–Matthew 13:36-43

*Eschatology is a branch of philosophy or theology concerned with the final events in the history of the world or of humankind*. I must confess studying the end of time is not my favorite subject primarily because I do not know what difference it makes figuring out when and how the end will come. The fact that the type of end we experience results from how we live today and every day makes a difference to me. I can do something about how I live. Growing up doing nuclear bomb drills sitting under our school desks with or hands over our heads helped me understand fearing the end of the world as a self-inflicted reality in my lifetime.

Jesus came to show us the way to live into the Kingdom of God, a kingdom ruled by love. He described an interdependent world where all are responsible for the well-being of each. The weeds of the word work toward the opposite idea. Greed and individual or “my group” power drive our lives.

The problem is the weeds are subtle. They creep into our lives as norms. In 1984, Oklahoma experienced a county commissioner scandal that reached almost every county. The older commissioners trained the new ones in how to cheat and get away with it. The magnitude of the corruption was stunning. Graft had become the norm so much so that some of the commissioners involved did not understand the outrage of their constituents. For some, it was the way they had always worked.

The privileged because of their perceived status have more trouble seeing the weeds in their life. Weeds become their status symbols in some instances. Wheelers and dealers gain the awe of those who want what the wheelers and dealers have.

How do we find wholeness in such a fragmented world? How do we understand the nature of being a child of God establishes our worth from our birth? How do we learn to love as Jesus loved? We do that by humbly accepting the love of God and allow it to permeate our beings until we see others as God’s children without the blindfold of privilege.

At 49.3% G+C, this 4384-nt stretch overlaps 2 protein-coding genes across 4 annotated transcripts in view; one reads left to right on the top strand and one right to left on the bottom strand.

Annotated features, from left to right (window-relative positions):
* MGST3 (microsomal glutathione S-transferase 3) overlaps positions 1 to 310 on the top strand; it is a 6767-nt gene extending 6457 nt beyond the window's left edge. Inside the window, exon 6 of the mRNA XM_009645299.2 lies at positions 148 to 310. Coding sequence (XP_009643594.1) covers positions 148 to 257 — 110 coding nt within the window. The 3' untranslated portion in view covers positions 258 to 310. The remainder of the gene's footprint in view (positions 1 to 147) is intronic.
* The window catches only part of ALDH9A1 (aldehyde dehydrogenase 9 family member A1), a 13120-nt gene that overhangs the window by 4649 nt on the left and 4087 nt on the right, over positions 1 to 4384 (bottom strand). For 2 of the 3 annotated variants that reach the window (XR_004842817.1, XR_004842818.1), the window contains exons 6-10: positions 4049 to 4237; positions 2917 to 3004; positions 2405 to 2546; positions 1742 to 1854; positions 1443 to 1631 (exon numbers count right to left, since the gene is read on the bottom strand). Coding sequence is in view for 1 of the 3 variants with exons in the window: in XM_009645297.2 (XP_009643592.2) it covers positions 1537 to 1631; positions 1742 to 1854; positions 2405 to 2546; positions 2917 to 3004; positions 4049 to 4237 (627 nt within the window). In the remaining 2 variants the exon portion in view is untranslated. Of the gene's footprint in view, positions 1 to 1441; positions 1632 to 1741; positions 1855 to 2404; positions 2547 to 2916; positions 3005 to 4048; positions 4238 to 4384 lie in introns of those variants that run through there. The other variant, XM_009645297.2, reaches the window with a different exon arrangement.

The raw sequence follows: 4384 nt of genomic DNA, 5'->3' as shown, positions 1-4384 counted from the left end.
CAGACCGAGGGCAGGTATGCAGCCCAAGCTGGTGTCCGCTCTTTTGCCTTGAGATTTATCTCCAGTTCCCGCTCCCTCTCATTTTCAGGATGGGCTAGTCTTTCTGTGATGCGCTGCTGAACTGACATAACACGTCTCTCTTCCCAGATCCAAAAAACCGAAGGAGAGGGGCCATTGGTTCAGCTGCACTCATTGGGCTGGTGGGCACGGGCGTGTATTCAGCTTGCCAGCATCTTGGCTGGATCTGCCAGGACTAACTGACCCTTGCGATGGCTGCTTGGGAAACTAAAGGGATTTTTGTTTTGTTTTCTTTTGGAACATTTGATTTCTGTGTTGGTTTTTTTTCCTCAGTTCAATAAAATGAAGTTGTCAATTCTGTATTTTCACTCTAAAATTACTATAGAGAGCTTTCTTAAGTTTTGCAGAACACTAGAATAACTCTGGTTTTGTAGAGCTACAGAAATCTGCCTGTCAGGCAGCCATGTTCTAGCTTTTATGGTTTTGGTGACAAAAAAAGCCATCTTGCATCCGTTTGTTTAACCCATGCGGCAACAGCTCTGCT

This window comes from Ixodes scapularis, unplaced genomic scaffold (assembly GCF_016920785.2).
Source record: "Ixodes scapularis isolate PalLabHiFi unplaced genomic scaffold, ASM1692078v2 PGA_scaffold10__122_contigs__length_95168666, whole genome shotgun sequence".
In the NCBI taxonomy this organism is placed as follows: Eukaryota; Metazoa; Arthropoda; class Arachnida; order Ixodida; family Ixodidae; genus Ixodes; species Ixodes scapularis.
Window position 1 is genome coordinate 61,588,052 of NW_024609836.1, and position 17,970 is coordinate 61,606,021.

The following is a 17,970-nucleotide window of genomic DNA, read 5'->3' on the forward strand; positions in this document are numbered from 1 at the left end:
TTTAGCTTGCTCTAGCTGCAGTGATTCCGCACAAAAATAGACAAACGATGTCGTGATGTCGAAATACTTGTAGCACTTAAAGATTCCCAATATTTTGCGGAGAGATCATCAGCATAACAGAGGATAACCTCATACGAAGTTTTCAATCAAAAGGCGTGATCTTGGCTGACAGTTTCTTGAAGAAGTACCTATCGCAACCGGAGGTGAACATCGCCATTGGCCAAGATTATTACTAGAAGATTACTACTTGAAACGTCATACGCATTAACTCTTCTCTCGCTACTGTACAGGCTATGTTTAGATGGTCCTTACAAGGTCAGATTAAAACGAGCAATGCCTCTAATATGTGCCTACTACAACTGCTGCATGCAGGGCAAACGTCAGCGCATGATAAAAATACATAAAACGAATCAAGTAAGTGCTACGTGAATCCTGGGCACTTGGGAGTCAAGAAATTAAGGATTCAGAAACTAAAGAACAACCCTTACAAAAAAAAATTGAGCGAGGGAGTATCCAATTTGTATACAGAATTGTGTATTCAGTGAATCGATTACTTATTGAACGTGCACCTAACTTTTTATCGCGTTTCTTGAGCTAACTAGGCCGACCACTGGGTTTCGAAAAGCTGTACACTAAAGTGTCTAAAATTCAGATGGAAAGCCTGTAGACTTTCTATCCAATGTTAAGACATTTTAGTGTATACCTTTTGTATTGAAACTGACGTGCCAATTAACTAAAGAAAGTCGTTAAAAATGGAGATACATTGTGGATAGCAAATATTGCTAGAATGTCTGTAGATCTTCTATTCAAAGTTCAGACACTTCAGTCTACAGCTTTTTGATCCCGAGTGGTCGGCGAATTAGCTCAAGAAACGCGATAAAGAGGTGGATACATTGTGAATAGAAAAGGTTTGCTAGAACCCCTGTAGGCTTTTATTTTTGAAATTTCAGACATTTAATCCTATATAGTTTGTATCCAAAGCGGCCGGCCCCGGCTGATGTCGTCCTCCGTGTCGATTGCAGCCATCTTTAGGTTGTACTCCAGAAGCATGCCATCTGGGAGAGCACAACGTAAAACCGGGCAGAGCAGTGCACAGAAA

Prayer: God, forgive us when we let the weeds of privilege choak out our ability to love like Jesus.  Make us whole; make us one. Amen.

*http://unabridged.merriam-webster.com/unabridged/Eschatology

All scriptures are quoted from the new Revised Standard Version Bible: Anglicized Edition, copyright 1989, 1995, Division of Christian Education of the National Council of Churches of Christ in the United States of America. Used by permission. All rights are reserved.

 

Riding Out the Storm

Living in the Spirit
July 21, 2017

Scripture Reading: Romans 8:12-25

I consider that the sufferings of this present time are not worth comparing with the glory about to be revealed to us. For the creation waits with eager longing for the revealing of the children of God; for the creation was subjected to futility, not of its own will but by the will of the one who subjected it, in hope that the creation itself will be set free from its bondage to decay and will obtain the freedom of the glory of the children of God. We know that the whole creation has been groaning in labor pains until now; and not only the creation, but we ourselves, who have the first fruits of the Spirit, groan inwardly while we wait for adoption, the redemption of our bodies. For in hope we were saved. Now hope that is seen is not hope. For who hopes for what is seen? But if we hope for what we do not see, we wait for it with patience.
–Romans 8:18-25

Christ’s calls us to make a positive difference in our world today. While we study to learn from the past and prepare for the future, our focus is on the here and now. A wise and experienced person once told me that it takes at least ten years of persistent hard work to initiate a new government program. For example, in the USA we have worked since the 1960’s on health care for all. The more complex the issue, the harder it is to make change. The wise person likened it to turning a giant ship around in a turbulent ocean and taking it in a different direction straight into the storm. In a similar thought, the scripture above speaks to Paul’s experiences at the beginning of the Christian era in the process of initiating the Kingdom of God following Christ’s resurrection.

Humans seek every way possible to have the abundant life Jesus promised without following God’s path to attain it. In so doing, we turn to lower tier gods such as greed and power and never experience satisfaction. Greed and power demand more and more greed and power and always end in a futile waste of energy.

God created an interdependent world, which requires all to participate fully sharing and caring for resources so that all God’s creation works together in love. Love always begets more love.

Prayer: Spirit of God, shine a bright light on the path to wholeness, oneness, and justice that we may one day see your Kingdom of love ruling our world. Grant us the gift of patience in large measure when we enter troubled waters on this journey. Amen.

All scriptures are quoted from the new Revised Standard Version Bible: Anglicized Edition, copyright 1989, 1995, Division of Christian Education of the National Council of Churches of Christ in the United States of America. Used by permission. All rights are reserved.

There is no Such Thing as Acidic Love

Living in the Spirit
July 16, 2017

Scripture Reading: Matthew 13:1-9, 18-23